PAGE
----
Focal-JMlab Grand Utopia loudspeaker Page 2

In most cases I prefer to aim speakers directly at the listening position; I find this often yields the optimum soundstaging dimensionality and image focus. Doing so with the Grand Utopias was the wrong decision: the treble balance suffered, but in a manner opposite to what often happens. In this case, the amount of high-end energy decreased when I was looking directly at the front face of the cabinets, no doubt because of the plates mounted on each tweeter. Optimal treble performance was best, as intended by JM, well off-axis—in this case, with the speakers aimed straight ahead.

My last set of early trials with the speakers concerned top-to-bottom coherence. Initially, I was unhappy with the noticeable phenomenon of multiple drivers (re)creating music. Moving my listening seat back a bit farther than normal proved to be the solution. At a certain distance, everything meshed together in a far more satisfying fashion.

One issue that I expected to be a problem turned out not to be one. At first, I assumed that: 1) I was shorter than the average expected Grand Utopia listener; 2) my listening chair was too close to the floor; or 3) the tweeters were too far from the floor. Once again, I assume JMlab didn't want my (or your) ears directly on the axis of the tweeter and its damping plate.

One of my biggest surprises occurred during setup. In my experience, most true high-end speakers are terrible at low levels. But as I effortlessly moved the Grand Utopias about, I continuously played music through them, and, no matter how low the volume, I enjoyed it. These huge monoliths were extremely adroit at playing softly. This may be related to their tonal balance and high sensitivity; they had body and life even at unrealistically low levels.

As nutty as it may seem, these monsters were superb for background music. Many visitors to my listening room were shocked at the delicacy these 800 lbs of loudspeakers were capable of. A great example was the ethereal voices from the Anonymous 4 (An English Ladymass, Harmonia Mundi HMU 907080). Non-audiophiles in particular seem to always expect a BIG sound out of big speakers, regardless of source material. Solo acoustic guitar, acappella voices, and wispy new age material consistently shocked visitors to my listening room.

Adding to its wonderful ability to sound delicate was the Utopia's emotional splendor in sounding beautiful. The caressingly sweet upper reaches of a violin were a constant case in point from both LP (eg, Rimsky-Korsakov's Scheherazade, Chesky RC4) and CD (Midori, Live at Carnegie Hall, Sony Classical SK 46742). The Grand Utopia's upper limit was well above my own hearing capabilities in terms of quantity or output but, more important, it had a believable quality of fullness, detail, focus, speed, and everything else I forced myself to listen for.

This was harder than I expected. It was always the music I was actually listening to—it took a great deal of effort to pay any attention to the speaker. But when I did, I was captivated by appropriately splashy cymbal onslaughts (Dave Brubeck, Time Out, Classic/Columbia CS 8192), wailing top-of-the-neck guitar attacks (The Essential Jimi Hendrix, Vols.1 and 2, Reprise 26035), and staccato keyboard pyrotechnics (Nojima Plays Liszt, Reference RR-25). Once I paid attention to the treble performance, I could find no fault. Shortcomings came from source material and other equipment, not from the speaker itself. Though changes in speaker cables and amplifiers were immediately obvious in the top end, the speaker simply reproduced whatever it was fed—and feed it I did.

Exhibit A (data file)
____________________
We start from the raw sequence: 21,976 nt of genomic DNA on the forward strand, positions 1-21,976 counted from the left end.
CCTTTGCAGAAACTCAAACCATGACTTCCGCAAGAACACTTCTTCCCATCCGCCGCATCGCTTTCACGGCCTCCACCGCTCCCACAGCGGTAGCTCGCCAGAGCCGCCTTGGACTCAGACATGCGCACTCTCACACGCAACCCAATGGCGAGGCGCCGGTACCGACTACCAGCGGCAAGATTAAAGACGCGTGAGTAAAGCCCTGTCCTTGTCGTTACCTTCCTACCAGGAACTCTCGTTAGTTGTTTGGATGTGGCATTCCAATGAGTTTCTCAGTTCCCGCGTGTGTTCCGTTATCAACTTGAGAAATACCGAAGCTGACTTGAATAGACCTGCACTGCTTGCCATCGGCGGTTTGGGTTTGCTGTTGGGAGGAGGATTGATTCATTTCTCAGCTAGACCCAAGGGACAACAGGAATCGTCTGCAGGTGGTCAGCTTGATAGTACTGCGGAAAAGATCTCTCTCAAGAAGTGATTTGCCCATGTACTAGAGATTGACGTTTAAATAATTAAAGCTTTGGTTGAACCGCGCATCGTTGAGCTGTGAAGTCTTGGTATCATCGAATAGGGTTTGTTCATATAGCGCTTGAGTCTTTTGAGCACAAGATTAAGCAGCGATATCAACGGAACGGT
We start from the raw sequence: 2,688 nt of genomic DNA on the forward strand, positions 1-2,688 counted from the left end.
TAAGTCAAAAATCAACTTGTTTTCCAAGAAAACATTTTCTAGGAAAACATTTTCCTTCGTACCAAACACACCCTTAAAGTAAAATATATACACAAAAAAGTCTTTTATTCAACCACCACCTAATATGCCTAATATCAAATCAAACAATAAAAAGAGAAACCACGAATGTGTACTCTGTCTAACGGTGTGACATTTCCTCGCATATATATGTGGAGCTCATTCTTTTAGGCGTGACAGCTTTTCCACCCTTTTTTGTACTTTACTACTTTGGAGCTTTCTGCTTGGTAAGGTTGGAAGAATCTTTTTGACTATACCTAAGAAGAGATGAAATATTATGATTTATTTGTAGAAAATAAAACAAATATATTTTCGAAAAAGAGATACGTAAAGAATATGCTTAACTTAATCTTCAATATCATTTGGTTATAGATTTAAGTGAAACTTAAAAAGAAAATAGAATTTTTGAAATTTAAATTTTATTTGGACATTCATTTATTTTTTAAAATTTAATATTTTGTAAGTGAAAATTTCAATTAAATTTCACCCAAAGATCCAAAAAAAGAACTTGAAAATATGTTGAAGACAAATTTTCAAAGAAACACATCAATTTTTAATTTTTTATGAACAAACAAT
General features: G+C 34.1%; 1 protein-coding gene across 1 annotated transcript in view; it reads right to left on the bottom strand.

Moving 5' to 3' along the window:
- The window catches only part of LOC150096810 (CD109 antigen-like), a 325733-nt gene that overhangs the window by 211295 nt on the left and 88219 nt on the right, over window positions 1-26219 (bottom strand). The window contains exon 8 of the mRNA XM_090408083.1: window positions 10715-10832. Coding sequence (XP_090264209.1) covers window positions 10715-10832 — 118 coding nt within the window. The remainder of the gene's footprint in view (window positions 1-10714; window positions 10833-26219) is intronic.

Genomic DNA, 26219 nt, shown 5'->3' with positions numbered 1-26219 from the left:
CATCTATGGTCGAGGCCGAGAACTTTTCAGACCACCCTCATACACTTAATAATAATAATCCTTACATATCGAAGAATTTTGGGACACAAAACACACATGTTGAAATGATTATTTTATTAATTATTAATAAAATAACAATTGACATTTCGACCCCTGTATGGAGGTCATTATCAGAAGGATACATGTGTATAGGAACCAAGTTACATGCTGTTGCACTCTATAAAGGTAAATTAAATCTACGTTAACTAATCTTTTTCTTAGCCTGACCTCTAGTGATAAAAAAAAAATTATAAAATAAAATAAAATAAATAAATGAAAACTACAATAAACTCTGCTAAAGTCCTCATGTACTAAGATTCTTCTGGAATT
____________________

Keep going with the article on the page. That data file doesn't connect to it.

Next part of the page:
But it was the opposite end of the frequency spectrum that was the most initially arresting. The Grand Utopia's bass extension went on forever, rivaling that of any other speaker—including subwoofers—I've ever had in my listening room. But it didn't just dig deep, it did so with the same naturalness I heard in the treble: it was rich as well as simultaneously fast and detailed. Pumped up to real-world volumes, the bass lines on Ben Harper's Welcome to the Cruel World (Virgin 39320-2) jumped on my chest and grabbed me by the ears, shouting for attention. Michael Murray's attacks on the Cavaillé;-Coll organ at Saint Quen de Rouen made Vierne's Symphony 3 (Telarc CD-80329) shake the very foundation of my listening room, air thundering through the pipes in a controlled fury evocative of a hurricane or cyclone. In this case, big speakers made big bass! The bottom end was so strong my initial reaction to the Grand Utopias was a feeling that they were bass-heavy. Over time, I realized that they were nothing of the sort—it was just a problem of listening to home hi-fi. The overwhelming majority of speakers are bass-deficient. Only in comparison with any number of other speakers did the JMlabs sound bass-heavy. Compared to live music, they could really handle true low-frequency information.

But here the threads begin to weave together into the pattern of my ultimate evaluation of these speakers. Like other good big speakers, the Grand Utopia could reproduce great bass. Driven by a pair of Classé 1000s bridged for mono, they produced extraordinary bass. But unlike many other big speakers, the Grand Utopias didn't always sound big. They only sounded big when the music warranted it. Images were never larger than life unless they'd been recorded that way (eg, Johnny Hartman's Once in a Lifetime, BeeHive BH7012). Solo performers and delicate instruments were reproduced with the appropriate scale and level of accuracy, the same fine realism, as full orchestras and live rock concerts. The monstrous Grand Utopias handled Suzanne Vega (99.9°F, A&M 54001) with kid gloves, and gently unraveled the complex array of unusual sounds from Andreas Vollenweider's Eolian Minstrel (SBK/ERG 27897-2), sounding as petite and delicate as each respective source.